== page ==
Sunday, May 22, 2011

When is it all too much?

Criticism that is. I have mentioned once or twice before that I belong to a monthly critique group. We dutifully send out our pages once a month, and despite moving and having no internet connection last week, I still piggy backed onto the public connection and got my pages out and did my crit.

So at what point do you get enough criticism? I ask as several things have prompted me to think about this.

  1. Firstly, last month we decided to close our crit group to new comers. 
  2. A few weeks ago there was a thread on Litopia where one of the members didn't make it to full member and she questioned how her writing was going to improve without input from other writers. 
  3. And lastly about a month ago, I agreed to be another writer's crit partner.
1. As a group we decided that we no longer wanted people to drop-in. While I think that a new perspective can make you relook at your work, there's something about a stable group. You can be gently coaxed into changing your whole WIP by a critique partner in a way that you may not be by someone who's just popped in for chapter 17. Another member of the group even mentioned something about too many partners sucking the life out of your piece. And for this reason, even though there is an evening group going, I'm going to leave the place open to others, because I think my little group is enough for now.

2. However, it was the crit group and a mentor who got me to where I am today, so how do you develop if you don't have the priviledge of having a crit group? But then again, sometimes, especially at the beginning, you need to have this belief that you can write anything. You need to believe that you can write that whole novel, and to have someone else tell you where you're going wrong may be exactly what you don't need. You need to be ready for the critique. For years I wasn't.

3. The last crit partner was taken on because the Frog is now sacked as my beta reader. I have this idea in my head that I needed someone else other than my group to read THE WHOLE THING again once I had revised it. The thing is I haven't finished revising it, so despite having mentioned that I would like a beta reader, I then got a bit worried about taking on a new partner. In the end it's worked out well, as my early chapters were holey and originally I thought the Frog was doing a good job (he was, but he also has another job and dealt with the whole buying a flat thing, which was kind of important and took up all his time).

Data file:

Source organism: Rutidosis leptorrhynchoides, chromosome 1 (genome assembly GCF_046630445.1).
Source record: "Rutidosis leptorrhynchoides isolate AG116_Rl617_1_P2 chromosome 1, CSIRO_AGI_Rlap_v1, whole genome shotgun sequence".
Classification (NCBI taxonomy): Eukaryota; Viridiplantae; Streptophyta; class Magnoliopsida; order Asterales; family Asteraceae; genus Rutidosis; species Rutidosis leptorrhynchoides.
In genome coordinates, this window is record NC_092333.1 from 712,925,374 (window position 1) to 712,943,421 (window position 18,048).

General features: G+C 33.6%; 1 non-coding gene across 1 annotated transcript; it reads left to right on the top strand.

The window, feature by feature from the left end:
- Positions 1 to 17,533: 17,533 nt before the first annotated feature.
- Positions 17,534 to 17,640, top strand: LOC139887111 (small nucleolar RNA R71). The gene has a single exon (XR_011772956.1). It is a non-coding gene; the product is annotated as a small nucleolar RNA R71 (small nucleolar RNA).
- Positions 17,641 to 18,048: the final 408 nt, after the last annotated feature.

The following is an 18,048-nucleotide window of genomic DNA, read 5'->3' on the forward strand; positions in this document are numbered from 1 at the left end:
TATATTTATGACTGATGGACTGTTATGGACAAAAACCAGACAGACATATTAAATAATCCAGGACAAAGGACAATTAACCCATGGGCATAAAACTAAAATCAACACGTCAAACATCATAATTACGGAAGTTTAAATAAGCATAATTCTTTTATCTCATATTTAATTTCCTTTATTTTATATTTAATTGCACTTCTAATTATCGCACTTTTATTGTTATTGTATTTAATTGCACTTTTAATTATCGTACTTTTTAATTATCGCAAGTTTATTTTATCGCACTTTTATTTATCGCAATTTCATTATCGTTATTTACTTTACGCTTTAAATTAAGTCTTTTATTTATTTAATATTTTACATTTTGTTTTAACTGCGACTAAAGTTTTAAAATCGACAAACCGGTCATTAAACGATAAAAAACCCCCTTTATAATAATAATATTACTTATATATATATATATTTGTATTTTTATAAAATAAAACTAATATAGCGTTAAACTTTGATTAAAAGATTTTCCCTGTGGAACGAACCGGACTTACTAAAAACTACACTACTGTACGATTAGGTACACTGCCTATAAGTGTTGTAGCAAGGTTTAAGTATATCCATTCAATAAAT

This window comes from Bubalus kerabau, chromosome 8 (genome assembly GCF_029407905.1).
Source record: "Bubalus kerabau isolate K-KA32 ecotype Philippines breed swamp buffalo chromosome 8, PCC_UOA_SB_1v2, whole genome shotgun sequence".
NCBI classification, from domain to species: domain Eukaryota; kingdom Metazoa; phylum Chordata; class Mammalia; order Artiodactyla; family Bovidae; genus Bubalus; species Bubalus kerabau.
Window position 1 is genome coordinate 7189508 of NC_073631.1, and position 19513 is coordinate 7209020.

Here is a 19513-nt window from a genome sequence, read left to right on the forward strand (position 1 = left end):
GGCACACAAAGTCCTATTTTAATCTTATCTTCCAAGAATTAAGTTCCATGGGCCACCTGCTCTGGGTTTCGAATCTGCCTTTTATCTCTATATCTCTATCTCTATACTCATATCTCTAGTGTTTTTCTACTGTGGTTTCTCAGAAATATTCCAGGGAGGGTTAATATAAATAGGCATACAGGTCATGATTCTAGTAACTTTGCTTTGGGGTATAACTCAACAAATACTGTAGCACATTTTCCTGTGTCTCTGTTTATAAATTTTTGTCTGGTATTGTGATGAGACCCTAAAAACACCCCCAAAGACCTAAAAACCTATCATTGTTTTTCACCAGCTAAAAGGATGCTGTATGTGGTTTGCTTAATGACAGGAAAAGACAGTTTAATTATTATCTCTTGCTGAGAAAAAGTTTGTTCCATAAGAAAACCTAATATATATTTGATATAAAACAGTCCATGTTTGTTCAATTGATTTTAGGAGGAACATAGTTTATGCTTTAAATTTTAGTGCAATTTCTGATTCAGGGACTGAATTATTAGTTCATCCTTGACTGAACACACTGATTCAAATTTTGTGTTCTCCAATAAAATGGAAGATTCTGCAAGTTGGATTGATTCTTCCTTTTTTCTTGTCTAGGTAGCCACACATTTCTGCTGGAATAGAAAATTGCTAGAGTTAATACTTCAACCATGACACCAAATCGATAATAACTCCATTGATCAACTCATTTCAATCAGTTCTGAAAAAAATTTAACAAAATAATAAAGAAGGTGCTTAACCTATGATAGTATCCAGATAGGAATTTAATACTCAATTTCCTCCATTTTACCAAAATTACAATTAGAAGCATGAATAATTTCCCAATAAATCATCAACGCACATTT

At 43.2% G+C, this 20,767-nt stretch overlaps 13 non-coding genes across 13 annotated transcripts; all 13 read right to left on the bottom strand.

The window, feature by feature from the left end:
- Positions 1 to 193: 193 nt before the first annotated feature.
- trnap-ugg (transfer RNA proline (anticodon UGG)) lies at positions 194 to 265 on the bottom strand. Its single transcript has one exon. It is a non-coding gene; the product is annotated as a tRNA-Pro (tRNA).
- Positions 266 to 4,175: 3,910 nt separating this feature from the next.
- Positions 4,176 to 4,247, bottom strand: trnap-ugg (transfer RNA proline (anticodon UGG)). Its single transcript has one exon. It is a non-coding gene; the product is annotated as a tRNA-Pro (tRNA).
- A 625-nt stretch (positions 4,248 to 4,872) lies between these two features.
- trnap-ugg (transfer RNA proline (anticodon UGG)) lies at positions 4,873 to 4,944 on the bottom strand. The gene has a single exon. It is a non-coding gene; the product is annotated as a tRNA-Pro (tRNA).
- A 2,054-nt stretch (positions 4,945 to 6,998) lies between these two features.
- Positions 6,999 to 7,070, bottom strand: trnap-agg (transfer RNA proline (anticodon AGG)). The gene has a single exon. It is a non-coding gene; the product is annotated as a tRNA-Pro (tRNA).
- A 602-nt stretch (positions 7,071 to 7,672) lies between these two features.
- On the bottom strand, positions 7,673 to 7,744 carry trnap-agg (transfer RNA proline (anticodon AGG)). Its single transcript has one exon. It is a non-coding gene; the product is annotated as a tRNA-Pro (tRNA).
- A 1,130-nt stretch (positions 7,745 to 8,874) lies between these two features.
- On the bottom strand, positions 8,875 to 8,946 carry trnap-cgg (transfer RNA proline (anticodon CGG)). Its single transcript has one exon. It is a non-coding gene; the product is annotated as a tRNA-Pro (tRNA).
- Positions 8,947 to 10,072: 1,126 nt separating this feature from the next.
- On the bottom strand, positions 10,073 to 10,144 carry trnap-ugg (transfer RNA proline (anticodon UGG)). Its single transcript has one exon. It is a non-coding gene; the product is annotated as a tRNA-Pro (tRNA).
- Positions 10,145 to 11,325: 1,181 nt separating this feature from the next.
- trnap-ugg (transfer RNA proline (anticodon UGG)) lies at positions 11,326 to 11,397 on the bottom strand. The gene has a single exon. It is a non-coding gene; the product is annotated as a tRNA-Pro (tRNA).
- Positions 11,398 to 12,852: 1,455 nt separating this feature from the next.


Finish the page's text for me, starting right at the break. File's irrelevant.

Anyway, my point is that I think there is a point when all the criticism can be all too much. As my journey continues I think that this is what works for me: I need a stable group to help me through that difficult revision/first draft. People who will guide me to make the WIP better without jealousy or snobbery involved. Once the revision is done then I think an objective beta reader is a good idea. After all the agent you send it to is not going to be part of your critique group. I am veering more and more to the point of view that a small number is better than a large number of people. I also believe (sorry Frog) that that small group should be fellow writers.

And now, even though I've been super busy and neglecting you all recently, I'd love to know what you think.

2 comments:

Rachna Chhabria said...

Thanks for the post. As I have just got a crit partner few days back, I am curious and excited as well as anxious about the whole process. For my first lot of books I didn't have a crit partner. Now that I have one, I am glad that I will get another writer's feedback on my MS.

Michele Helene (Verilion) said...

Hi Rachna, I hope you enjoy your crit partner. A good one is so amazing. Do you mind if I ask what feedback you received for your first books? Did you have an editor?

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